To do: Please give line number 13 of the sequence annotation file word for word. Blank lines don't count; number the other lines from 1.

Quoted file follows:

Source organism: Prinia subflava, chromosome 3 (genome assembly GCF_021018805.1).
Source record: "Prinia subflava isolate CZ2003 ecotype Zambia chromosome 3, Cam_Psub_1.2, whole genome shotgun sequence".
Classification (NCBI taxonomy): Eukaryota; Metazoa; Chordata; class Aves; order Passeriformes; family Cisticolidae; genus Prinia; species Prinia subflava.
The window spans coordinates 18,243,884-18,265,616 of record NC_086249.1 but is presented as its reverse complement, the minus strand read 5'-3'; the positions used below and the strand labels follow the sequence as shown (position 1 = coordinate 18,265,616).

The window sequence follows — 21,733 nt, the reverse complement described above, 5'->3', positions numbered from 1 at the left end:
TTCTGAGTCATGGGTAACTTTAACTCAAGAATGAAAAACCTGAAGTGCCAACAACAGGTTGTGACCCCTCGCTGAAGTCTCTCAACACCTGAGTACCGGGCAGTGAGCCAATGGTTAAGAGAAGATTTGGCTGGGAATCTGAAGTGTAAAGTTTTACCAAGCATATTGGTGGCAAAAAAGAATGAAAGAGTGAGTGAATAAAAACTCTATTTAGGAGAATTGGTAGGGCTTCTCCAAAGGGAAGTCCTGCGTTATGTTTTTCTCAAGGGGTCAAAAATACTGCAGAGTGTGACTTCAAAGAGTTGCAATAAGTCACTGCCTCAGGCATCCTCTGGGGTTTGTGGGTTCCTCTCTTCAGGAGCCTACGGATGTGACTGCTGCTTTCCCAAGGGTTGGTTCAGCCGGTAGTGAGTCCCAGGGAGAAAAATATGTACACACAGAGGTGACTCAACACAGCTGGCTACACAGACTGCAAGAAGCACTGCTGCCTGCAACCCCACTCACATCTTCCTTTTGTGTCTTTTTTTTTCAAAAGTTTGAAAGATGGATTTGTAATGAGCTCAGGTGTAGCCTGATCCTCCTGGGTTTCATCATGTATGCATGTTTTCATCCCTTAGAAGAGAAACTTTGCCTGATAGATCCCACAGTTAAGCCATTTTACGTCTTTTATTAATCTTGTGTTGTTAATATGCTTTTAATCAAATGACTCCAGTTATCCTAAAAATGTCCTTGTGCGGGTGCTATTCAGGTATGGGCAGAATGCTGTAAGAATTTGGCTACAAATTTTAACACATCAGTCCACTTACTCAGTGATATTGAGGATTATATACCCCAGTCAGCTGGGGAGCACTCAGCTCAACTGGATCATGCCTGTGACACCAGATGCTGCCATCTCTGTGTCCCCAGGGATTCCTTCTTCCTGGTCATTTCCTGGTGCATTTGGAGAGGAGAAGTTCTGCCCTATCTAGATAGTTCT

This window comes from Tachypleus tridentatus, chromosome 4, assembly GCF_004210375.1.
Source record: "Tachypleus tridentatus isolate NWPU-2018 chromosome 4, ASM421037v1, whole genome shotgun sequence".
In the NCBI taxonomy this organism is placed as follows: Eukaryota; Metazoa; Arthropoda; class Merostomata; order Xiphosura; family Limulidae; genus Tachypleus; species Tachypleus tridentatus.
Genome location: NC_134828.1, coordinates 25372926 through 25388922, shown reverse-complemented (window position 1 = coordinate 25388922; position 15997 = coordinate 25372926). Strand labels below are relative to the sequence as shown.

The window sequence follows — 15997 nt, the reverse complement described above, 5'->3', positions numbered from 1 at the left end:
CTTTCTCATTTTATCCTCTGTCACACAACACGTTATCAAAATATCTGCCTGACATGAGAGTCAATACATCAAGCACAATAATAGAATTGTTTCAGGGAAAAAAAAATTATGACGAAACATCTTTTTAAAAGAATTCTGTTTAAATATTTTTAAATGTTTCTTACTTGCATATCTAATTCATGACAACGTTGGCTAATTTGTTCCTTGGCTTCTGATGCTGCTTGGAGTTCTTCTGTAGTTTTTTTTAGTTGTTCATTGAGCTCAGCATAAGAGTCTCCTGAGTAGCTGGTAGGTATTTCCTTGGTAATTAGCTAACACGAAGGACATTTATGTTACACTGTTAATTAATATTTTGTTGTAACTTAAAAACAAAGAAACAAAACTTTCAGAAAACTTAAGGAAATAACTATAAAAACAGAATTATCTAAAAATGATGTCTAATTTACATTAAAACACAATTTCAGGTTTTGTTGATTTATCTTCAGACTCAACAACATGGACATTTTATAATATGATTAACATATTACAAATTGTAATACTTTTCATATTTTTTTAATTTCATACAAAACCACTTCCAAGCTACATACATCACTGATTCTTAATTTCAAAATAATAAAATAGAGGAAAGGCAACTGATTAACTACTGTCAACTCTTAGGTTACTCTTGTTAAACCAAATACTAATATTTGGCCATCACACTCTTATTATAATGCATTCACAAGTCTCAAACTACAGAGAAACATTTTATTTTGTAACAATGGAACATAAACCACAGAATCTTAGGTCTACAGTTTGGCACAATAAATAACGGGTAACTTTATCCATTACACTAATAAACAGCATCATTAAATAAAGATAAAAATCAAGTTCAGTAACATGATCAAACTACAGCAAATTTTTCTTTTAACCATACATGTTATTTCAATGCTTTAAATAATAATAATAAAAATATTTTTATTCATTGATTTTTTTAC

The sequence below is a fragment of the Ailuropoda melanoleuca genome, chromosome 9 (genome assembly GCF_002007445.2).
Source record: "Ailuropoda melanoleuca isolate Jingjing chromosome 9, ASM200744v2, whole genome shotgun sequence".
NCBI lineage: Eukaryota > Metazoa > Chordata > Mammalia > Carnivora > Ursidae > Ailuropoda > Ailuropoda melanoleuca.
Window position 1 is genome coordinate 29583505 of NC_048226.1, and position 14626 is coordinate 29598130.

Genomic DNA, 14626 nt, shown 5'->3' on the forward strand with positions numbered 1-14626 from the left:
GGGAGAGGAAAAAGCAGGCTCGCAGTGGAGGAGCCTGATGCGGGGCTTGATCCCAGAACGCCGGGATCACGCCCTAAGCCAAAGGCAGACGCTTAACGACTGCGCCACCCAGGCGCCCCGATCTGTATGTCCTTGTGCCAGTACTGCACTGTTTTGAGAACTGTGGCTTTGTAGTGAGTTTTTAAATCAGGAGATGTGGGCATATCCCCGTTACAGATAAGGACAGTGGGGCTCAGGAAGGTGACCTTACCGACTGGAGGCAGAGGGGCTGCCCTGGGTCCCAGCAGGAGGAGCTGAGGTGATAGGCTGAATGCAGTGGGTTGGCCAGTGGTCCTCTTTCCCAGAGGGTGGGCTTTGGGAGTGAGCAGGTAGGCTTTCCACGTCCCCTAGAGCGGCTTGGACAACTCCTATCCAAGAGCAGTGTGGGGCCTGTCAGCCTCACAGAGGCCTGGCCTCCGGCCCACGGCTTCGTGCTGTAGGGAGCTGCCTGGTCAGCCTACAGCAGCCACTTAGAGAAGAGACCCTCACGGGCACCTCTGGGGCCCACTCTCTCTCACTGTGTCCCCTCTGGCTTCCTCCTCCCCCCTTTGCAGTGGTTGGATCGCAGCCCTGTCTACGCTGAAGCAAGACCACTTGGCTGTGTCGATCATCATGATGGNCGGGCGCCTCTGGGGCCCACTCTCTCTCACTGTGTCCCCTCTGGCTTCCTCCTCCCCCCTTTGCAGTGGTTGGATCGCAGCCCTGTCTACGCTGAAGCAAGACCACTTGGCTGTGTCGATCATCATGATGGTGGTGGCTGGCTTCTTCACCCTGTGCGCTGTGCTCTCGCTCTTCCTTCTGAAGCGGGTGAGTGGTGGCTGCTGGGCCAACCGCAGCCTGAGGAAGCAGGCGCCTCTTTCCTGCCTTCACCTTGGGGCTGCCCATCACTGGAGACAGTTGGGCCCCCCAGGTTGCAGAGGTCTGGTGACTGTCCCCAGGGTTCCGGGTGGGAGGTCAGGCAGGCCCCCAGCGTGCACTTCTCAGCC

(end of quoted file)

The sequence below is a fragment of the Ailuropoda melanoleuca genome, chromosome 9 (genome assembly GCF_002007445.2).